Photo-crosslink analysis in nonribosomal peptide synthetases reveals aberrant gel migration of branched crosslink isomers and spatial proximity between non-neighboring domains†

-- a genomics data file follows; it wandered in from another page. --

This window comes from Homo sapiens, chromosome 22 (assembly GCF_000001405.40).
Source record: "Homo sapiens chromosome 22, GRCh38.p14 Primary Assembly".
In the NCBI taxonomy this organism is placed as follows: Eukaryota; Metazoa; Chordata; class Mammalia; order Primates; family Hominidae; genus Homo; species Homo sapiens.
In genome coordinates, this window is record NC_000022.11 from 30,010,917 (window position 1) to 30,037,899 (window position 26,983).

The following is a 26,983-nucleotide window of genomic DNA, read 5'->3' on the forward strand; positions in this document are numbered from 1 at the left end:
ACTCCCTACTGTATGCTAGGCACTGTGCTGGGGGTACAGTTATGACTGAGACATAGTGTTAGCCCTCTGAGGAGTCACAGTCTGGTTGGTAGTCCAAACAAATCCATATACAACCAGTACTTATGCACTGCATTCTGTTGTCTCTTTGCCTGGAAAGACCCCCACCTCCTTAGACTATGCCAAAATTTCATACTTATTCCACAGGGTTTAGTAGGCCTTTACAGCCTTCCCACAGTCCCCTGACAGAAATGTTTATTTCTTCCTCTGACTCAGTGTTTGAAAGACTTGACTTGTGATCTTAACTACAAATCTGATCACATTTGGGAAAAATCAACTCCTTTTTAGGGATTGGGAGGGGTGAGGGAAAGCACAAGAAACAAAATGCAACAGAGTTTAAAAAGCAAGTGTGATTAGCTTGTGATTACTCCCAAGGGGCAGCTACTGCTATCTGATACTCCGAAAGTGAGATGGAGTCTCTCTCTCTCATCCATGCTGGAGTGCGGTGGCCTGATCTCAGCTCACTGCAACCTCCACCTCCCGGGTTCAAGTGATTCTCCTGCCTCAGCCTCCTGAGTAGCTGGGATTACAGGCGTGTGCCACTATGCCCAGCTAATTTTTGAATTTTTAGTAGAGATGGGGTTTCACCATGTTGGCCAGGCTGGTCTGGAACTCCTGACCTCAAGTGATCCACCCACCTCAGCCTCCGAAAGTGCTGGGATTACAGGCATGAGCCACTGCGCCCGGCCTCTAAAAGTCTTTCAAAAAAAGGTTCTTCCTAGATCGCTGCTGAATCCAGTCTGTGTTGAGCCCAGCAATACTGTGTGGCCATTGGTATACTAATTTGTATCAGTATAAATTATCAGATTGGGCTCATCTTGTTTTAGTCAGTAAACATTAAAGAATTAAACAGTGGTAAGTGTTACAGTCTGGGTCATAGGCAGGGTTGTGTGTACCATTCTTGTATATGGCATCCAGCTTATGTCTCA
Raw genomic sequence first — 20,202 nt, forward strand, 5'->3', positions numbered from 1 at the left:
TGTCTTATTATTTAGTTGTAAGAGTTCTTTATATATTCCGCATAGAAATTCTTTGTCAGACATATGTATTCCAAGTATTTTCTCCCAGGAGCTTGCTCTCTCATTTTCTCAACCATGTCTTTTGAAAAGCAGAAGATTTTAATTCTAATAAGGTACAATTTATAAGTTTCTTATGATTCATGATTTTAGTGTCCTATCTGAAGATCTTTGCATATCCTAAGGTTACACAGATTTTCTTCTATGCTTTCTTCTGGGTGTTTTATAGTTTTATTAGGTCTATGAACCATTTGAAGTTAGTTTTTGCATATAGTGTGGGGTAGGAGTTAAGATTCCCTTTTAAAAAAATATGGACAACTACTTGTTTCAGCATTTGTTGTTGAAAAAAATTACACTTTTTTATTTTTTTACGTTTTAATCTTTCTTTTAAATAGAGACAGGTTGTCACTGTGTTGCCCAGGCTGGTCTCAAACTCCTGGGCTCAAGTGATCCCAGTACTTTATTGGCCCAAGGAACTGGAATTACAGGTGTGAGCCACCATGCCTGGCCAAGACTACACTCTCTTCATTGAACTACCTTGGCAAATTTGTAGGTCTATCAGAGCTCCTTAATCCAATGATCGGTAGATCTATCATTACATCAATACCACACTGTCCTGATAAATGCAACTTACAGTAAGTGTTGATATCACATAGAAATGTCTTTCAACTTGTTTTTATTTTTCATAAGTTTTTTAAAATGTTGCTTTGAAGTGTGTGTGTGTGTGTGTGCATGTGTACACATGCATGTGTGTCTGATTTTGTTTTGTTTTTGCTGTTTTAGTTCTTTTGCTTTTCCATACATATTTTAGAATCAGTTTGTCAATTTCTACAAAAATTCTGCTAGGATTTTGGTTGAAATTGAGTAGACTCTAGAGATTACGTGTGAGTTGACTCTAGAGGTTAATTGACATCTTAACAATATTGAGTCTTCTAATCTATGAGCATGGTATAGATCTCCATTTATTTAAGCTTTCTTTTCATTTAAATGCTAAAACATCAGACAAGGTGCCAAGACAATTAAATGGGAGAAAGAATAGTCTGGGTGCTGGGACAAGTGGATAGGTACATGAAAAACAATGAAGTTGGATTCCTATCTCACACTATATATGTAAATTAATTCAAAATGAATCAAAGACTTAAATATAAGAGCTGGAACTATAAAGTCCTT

Nonribosomal peptide synthetases (NRPSs) are large, multi-modular enzyme templates for the biosynthesis of important peptide natural products. Modules are composed of a set of semi-autonomous domains that facilitate the individual reaction steps. Only little is known about the existence and relevance of a higher-order architecture in these mega-enzymes, for which contacts between non-neighboring domains in three-dimensional space would be characteristic. Similarly poorly understood is the structure of communication-mediating (COM) domains that facilitate NRPS subunit docking at the boundaries between epimerization and condensation domains. We investigated a COM domain pair in a minimal two module NRPS using genetically encoded photo-crosslinking moieties in the N-terminal acceptor COM domain. Crosslinks into the C-terminal donor COM domain of the partner module resulted in protein products with the expected migration behavior on SDS-PAGE gels corresponding to the added molecular weight of the proteins. Additionally, an unexpected apparent high-molecular weight crosslink product was revealed by mass spectrometric analysis to represent a T-form isomer with branched connectivity of the two polypeptide chains. Synthesis of the linear L-form and branched T-form isomers by click chemistry confirmed this designation. Our data revealed a surprising spatial proximity between the acceptor COM domain and the functionally unrelated small subdomain of the preceding adenylation domain. These findings provide an insight into three-dimensional domain arrangements in NRPSs in solution and suggest the described photo-crosslinking approach as a promising tool for the systematic investigation of their higher-order architecture.